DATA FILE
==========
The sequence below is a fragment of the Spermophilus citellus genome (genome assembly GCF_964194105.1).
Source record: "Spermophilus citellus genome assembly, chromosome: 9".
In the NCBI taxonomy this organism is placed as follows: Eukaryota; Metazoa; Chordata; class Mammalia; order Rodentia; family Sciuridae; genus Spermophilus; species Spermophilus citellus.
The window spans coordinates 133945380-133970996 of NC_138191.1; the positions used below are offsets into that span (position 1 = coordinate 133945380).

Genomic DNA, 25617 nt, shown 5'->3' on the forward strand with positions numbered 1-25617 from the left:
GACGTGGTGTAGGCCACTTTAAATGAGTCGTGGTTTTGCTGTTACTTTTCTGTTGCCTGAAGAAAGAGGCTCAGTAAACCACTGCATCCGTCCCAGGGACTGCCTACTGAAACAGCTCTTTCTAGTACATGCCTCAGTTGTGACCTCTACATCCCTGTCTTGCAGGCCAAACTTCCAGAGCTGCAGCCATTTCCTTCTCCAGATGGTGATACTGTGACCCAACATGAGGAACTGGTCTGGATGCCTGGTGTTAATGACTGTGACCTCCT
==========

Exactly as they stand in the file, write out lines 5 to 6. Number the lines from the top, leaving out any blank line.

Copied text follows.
Genomic DNA, 25617 nt, shown 5'->3' on the forward strand with positions numbered 1-25617 from the left:
GACGTGGTGTAGGCCACTTTAAATGAGTCGTGGTTTTGCTGTTACTTTTCTGTTGCCTGAAGAAAGAGGCTCAGTAAACCACTGCATCCGTCCCAGGGACTGCCTACTGAAACAGCTCTTTCTAGTACATGCCTCAGTTGTGACCTCTACATCCCTGTCTTGCAGGCCAAACTTCCAGAGCTGCAGCCATTTCCTTCTCCAGATGGTGATACTGTGACCCAACATGAGGAACTGGTCTGGATGCCTGGTGTTAATGACTGTGACCTCCT